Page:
How to home educate on a budget: UK discounts, freebies & homeschooling tips – cheap travel, resources, activities & days out!

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As an ex-teacher, homeschooling parent and a bargain hunter frugal mum, I thought it would be useful to put together a ‘how to’ guide for home education on a budget. Hopefully this will help those home educating in the UK to enjoy: discounted days out, freebies, cheap travel, resources and activities. As well as being a bit of a guide for new families starting out, on where to start with homeschooling. 

As well as money-saving tips and tricks, I’ve also included useful learning support if you’re wondering how and what to teach your children. Plus a bit of general info at the end of the article about how to go about deregistering children from school and the pros / cons of home education – just in case you need some help deciding if it’s right for your family.

So, if you’re keen to get started, or are already home educating and want to find out how to make the most of it without spending a fortune, this is definitely the article for you!

Is home education expensive?

If you’re thinking about home educating your children, you might be wondering whether it’s expensive, and who funds home education. Unfortunately, the short answer is you – parents are entirely responsible for funding homeschooling in the UK, so that’s definitely something to consider if that’s the route you choose to go down. It’s a shame, given how much funding schools are given per child, but there’s no help in the UK for home educating families at all.

Whilst it’s unlikely that you’ll be able to homeschool for free – fortunately home education doesn’t have to be expensive. Most families pay out for clubs and days out anyway, whether your children are in school or not, so it’s not really too different. Plus so much on offer for home educating families is discounted or reduced which really helps! It is definitely possible to home educate on a small budget – we certainly do – it can cost as much or as little as you like.

beekse bergen safari zoo, the netherlands, children on rope bridge, frugal mum photo, home education on a budget guide

 

How to home educate on a budget:

We’ve been so fortunate to have had loads of fantastic experiences since we became home-edders. It’s totally doable to home educate cheaply in the UK – if you make the most of discounts and freebies you can enjoy cheap travel, learning resources, activities and days out!

There are so many places that offer reduced (or free) entrance tickets, and term-time travel is much more affordable, allowing us to do far more than we’d otherwise be able to. Plus, there are loads of free or cheap online resources to support your children’s learning at home too.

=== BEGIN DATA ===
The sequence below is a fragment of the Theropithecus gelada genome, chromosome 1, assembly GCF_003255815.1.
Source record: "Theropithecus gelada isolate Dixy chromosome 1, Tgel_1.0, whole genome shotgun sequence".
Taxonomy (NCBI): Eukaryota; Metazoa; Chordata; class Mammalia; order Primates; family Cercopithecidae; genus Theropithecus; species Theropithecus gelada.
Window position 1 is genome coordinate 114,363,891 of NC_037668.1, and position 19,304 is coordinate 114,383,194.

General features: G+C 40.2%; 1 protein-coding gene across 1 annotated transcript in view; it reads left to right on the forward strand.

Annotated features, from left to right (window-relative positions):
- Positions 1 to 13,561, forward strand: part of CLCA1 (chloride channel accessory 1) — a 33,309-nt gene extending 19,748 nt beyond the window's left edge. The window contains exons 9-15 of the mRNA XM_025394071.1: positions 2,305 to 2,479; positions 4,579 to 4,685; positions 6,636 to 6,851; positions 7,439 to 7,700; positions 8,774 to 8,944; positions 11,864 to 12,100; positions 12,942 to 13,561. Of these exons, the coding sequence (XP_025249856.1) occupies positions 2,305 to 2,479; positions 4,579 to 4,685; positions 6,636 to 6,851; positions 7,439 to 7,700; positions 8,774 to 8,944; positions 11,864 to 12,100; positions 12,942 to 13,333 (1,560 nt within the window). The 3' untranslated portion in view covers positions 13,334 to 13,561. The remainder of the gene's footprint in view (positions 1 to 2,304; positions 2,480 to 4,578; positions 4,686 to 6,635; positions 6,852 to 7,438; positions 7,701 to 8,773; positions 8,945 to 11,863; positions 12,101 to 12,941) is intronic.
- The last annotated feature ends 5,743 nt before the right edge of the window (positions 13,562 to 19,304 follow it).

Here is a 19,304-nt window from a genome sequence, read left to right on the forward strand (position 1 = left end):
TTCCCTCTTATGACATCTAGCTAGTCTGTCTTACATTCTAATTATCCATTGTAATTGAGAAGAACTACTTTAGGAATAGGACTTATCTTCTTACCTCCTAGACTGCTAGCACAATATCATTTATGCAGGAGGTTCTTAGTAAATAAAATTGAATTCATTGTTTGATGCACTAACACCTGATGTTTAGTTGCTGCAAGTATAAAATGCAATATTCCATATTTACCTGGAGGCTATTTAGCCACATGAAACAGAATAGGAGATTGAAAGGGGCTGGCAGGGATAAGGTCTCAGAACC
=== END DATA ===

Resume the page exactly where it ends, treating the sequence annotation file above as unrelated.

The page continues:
It’s not always easy to find the discounts, but here are some that we’ve come across! Share them far and wide so other home educating families can benefit too. (And, do let me know of any others that you discover!) So here are my top tips, hacks and discounts to help you to home educate (and have lots of fun with the kids!) on a small budget:

 

1. Make the most of home educator discounts for days out:

There are lots of discounted (or free!) UK days out available to home educating families. Lots of places offer school trip rates, and some will even let you visit for free. Just be aware that most of the time these things will need to be pre-booked and organised in advance. Here are some that we’ve made the most of:

Free English Heritage visits for home educators

English Heritage allow free term-time entry to their sites for home educating families, just as they do for school visits. If you’re home educating, you can email them to start an account which you’re then able to book educational visits through – just be sure to give a few weeks notice as they’ll need time to approve the visit and send you an entry permit.

We’ve used this perk to visit both local attractions and English Heritage sites when we’re on UK holidays. This means that you can visit some fabulous places like these without spending a penny!

Tintagel Castle

Tintagel castle, english heritage, cornwall, view, frugal mum family, holiday, free home education day out, photo

 

Dover Castle

Dover castle, english heritage, kent, frugal mum children, free home education day out, photo

 

Walmer Castle

walmer castle, english heritage, kent, frugal mum children, free home education day out, play area, photo

 

Reduced or free museum entry